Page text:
Hearing aids, part one.  Meniere’s Disease, it won’t kill but!

Hi, I’m Marianne and I have Meniere’s Disease. Don’t worry, no one else has heard of it either, including most doctors.

Ménière’s disease affects the inner ear, specifically the auditory and vestibular nerves, which means that your balance and hearing are compromised. I’m bilateral, so both my ears are affected and as is often the case, they’ve been impacted differently. It’s a chronic disease, progressive, its origins are unknown and there is no cure.

That doesn’t mean I can’t make fun of it, though.

Current status: severely hard of hearing in one ear, losing it on the second, and prone to wandering off into traffic.

My outburst today is actually one of a series (that my family and friends have been putting up with) reflecting the joys of new hearing aids. FYI, i have been wearing hearing aids for about ten years, and this is not my first “adjustment period”.  However, menieres is very greedy and I’m on my fourth hearing aid in five years. Yes, I’m very pleased… Sigh…

So I picked up a new blue-tooth hearing aid yesterday, courtesy of the Ministere de la santé et de l’incapacité de comprendre ce que tu dis de quoi tu parles mon touwé-la.  And we rejigged my old one to fit the other ear and increased the volume and blah blah blah.

Why are we doing this, you ask?  Why, that’s an excellent question, thank you so much for asking.

So, here’s the thing.  Technically speaking, I can hear somewhat in both ears.  Which is nice, but useless for me because hearing’s just frustrating when you can’t understand what’s being said, or understand that the noise you heard is either a car screeching behind you, a child talking to you, the damn noisy fridge, or a bear stalking you in the woods.  My point is, it’s all just noise to me for the most part.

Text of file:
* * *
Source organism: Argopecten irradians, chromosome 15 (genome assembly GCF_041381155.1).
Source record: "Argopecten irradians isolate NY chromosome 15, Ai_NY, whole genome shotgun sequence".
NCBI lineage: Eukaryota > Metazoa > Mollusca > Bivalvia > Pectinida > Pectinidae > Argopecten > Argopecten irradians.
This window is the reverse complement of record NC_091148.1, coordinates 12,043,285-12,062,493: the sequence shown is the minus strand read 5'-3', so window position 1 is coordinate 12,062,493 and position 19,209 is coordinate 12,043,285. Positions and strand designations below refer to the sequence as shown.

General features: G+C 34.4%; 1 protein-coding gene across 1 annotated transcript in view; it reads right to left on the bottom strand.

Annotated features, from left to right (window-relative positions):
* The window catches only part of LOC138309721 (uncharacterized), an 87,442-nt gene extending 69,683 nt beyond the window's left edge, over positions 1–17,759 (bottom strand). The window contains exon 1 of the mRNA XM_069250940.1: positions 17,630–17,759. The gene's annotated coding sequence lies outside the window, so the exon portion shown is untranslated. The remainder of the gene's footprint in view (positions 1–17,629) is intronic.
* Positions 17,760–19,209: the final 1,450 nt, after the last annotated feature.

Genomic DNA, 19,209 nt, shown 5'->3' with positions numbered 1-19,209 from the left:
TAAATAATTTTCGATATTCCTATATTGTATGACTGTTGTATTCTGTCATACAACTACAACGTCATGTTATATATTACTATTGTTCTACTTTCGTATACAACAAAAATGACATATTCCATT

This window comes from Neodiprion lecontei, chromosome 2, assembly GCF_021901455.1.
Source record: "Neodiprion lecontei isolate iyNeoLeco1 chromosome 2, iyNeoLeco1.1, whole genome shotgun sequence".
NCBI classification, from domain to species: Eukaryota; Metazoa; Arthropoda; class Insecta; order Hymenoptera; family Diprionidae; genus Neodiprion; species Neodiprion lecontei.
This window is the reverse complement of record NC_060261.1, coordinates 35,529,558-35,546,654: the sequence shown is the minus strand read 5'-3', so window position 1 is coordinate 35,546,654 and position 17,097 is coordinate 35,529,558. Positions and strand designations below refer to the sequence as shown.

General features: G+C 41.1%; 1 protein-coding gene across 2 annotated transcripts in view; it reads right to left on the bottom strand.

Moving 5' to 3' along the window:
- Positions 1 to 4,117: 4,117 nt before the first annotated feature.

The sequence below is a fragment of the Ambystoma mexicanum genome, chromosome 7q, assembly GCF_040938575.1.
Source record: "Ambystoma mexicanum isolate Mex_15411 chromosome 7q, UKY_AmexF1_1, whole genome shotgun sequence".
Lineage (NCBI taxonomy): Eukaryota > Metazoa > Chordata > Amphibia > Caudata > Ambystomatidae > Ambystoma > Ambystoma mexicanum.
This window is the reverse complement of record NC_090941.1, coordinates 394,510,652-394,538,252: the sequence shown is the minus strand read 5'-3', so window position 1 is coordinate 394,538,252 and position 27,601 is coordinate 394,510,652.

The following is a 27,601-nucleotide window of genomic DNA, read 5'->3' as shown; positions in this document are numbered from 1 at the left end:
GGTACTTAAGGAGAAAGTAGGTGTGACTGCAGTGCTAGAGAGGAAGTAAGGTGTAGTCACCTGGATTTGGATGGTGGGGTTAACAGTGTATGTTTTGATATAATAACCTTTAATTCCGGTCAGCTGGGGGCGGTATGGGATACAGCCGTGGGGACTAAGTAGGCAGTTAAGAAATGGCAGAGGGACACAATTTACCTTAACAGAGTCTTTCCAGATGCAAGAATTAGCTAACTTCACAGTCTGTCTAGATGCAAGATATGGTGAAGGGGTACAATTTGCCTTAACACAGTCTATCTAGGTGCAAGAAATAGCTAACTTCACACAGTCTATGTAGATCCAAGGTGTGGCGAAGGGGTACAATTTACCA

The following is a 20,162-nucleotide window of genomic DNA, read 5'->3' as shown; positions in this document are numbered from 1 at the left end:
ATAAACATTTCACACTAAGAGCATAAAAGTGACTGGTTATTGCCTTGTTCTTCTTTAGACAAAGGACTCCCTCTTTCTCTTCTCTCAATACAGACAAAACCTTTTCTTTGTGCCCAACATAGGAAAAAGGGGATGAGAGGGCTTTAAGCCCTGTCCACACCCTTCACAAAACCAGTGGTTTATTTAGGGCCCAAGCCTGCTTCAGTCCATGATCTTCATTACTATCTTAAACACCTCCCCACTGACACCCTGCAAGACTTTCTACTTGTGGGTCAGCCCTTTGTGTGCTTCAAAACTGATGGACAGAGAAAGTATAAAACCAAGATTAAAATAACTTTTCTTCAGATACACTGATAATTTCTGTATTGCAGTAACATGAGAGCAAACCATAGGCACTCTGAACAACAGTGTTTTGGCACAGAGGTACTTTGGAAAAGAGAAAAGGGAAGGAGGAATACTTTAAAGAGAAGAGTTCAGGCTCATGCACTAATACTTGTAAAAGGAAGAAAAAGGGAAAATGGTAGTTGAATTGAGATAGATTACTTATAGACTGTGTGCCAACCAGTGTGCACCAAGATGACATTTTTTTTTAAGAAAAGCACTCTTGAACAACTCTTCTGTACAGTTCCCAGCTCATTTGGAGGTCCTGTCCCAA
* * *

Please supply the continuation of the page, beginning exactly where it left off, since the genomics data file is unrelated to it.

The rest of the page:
At my last hearing test in March, we determined that each ear is horrible individually, but together they’re better.  I can understand words at very high volumes (think planes…or concert level… or colicky baby sitting on your head) about 75%, and 45%, of the time.  But together, again at teenager-screaming-in-your-ear-while-riding-a-motorcycle-at-160kms/hr-with-Metallica-screeching-in-the-backgound, I can understand the world just a wee bit better.  I don’t like the world any better, I can just understand it a bit better.

After playing with volumes and settings and cones and molds and stuff, I left the office fairly confident in my ability to handle the noises coming from outside my head (as opposed to the noises inside my cranium).

I heard my voice clearly.  Wow.  I have a very weird sounding voice, why didn’t anyone ever tell me that?!

I can hear myself breathe.  Note to self: call doc to get more inhalers, chickie’s dying here…..

I heard raindrops on the windshield.  Cool.

I clearly heard the creaks and groans and sounds of an old car we have.  Holy crap, did it always sound that way?  Like an old man waking up? oh well, it was free……..

The sound of the clock in the kitchen, the dogs nails across the tiles, the idiot next door mowing his lawn, the dogs barking (mother of f***g god, what the f**** was that????!!), the construction and demolition happening up the road (for the love of god, WTF??!), the washing machine, the dishwasher (low level decibels, my ass!)… okay, so there’s an extended adjustment period to be had… I will need to retrain my brain to understand what ALL THIS GODDAMNED NOISE IS!!!

How do you people do it.  Honest to God… how?… and more importantly, why??…

I’m not sure this is going to work.  But let’s give it a shot.  I go back in a month to either adjust the levels or provide a bodycount.  We’re keeping our options open.

This is a good thing this is a good thing this is a good thing…

Sigh.  I’ll work on it.

(PS…this really is a good thing.  But if I approach you with a blunt instrument in my hand, you should run.  Far.  Very very far.)